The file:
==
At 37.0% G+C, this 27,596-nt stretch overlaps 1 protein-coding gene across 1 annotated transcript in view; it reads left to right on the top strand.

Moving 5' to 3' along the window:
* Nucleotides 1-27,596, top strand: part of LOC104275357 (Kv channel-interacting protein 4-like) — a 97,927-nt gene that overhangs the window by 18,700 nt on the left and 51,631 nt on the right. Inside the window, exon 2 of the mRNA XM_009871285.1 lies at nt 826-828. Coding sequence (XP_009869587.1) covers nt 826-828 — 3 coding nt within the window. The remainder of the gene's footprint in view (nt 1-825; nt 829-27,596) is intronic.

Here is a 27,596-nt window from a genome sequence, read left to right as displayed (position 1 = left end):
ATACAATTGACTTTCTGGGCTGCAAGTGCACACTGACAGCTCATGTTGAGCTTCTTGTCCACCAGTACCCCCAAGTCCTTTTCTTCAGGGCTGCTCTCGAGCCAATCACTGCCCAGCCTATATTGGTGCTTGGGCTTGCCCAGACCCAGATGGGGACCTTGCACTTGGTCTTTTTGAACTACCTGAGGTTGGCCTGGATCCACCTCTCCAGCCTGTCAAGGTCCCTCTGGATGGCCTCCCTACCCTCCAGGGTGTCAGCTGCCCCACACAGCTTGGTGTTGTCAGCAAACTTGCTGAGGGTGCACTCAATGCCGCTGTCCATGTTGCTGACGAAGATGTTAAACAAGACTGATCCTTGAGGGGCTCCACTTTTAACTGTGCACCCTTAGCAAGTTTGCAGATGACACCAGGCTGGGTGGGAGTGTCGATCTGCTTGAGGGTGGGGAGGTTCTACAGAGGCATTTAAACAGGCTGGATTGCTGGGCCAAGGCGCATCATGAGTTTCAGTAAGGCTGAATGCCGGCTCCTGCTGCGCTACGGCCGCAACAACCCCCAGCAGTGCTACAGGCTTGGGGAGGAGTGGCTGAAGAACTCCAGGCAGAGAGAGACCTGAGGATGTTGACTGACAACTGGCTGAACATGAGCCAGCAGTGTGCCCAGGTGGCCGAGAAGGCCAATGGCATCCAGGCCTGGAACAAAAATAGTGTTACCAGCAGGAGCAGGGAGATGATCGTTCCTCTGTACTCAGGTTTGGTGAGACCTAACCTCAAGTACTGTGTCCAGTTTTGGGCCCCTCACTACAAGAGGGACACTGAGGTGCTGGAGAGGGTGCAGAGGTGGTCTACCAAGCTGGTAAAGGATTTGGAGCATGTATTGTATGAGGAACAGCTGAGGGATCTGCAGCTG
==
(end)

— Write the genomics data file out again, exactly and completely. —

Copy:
At 37.0% G+C, this 27,596-nt stretch overlaps 1 protein-coding gene across 1 annotated transcript in view; it reads left to right on the top strand.

Moving 5' to 3' along the window:
* Nucleotides 1-27,596, top strand: part of LOC104275357 (Kv channel-interacting protein 4-like) — a 97,927-nt gene that overhangs the window by 18,700 nt on the left and 51,631 nt on the right. Inside the window, exon 2 of the mRNA XM_009871285.1 lies at nt 826-828. Coding sequence (XP_009869587.1) covers nt 826-828 — 3 coding nt within the window. The remainder of the gene's footprint in view (nt 1-825; nt 829-27,596) is intronic.

Here is a 27,596-nt window from a genome sequence, read left to right as displayed (position 1 = left end):
ATACAATTGACTTTCTGGGCTGCAAGTGCACACTGACAGCTCATGTTGAGCTTCTTGTCCACCAGTACCCCCAAGTCCTTTTCTTCAGGGCTGCTCTCGAGCCAATCACTGCCCAGCCTATATTGGTGCTTGGGCTTGCCCAGACCCAGATGGGGACCTTGCACTTGGTCTTTTTGAACTACCTGAGGTTGGCCTGGATCCACCTCTCCAGCCTGTCAAGGTCCCTCTGGATGGCCTCCCTACCCTCCAGGGTGTCAGCTGCCCCACACAGCTTGGTGTTGTCAGCAAACTTGCTGAGGGTGCACTCAATGCCGCTGTCCATGTTGCTGACGAAGATGTTAAACAAGACTGATCCTTGAGGGGCTCCACTTTTAACTGTGCACCCTTAGCAAGTTTGCAGATGACACCAGGCTGGGTGGGAGTGTCGATCTGCTTGAGGGTGGGGAGGTTCTACAGAGGCATTTAAACAGGCTGGATTGCTGGGCCAAGGCGCATCATGAGTTTCAGTAAGGCTGAATGCCGGCTCCTGCTGCGCTACGGCCGCAACAACCCCCAGCAGTGCTACAGGCTTGGGGAGGAGTGGCTGAAGAACTCCAGGCAGAGAGAGACCTGAGGATGTTGACTGACAACTGGCTGAACATGAGCCAGCAGTGTGCCCAGGTGGCCGAGAAGGCCAATGGCATCCAGGCCTGGAACAAAAATAGTGTTACCAGCAGGAGCAGGGAGATGATCGTTCCTCTGTACTCAGGTTTGGTGAGACCTAACCTCAAGTACTGTGTCCAGTTTTGGGCCCCTCACTACAAGAGGGACACTGAGGTGCTGGAGAGGGTGCAGAGGTGGTCTACCAAGCTGGTAAAGGATTTGGAGCATGTATTGTATGAGGAACAGCTGAGGGATCTGCAGCTG